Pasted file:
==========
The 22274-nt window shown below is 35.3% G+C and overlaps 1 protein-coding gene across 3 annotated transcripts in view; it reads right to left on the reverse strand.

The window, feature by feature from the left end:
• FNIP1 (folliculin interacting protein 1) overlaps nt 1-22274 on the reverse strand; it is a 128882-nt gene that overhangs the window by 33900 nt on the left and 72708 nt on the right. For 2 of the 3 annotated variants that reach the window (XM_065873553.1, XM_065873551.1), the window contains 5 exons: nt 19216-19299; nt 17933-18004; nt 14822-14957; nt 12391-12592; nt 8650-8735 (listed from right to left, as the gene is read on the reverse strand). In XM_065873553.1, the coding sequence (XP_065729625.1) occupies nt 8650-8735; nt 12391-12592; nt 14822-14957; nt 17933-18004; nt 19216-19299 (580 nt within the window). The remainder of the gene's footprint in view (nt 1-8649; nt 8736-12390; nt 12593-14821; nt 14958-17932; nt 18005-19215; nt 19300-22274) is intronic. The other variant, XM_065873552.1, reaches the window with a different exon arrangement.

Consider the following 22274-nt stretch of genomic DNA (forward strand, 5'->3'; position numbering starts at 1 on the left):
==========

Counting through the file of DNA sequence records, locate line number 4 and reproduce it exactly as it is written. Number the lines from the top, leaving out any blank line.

Consider the following 22274-nt stretch of genomic DNA (forward strand, 5'->3'; position numbering starts at 1 on the left):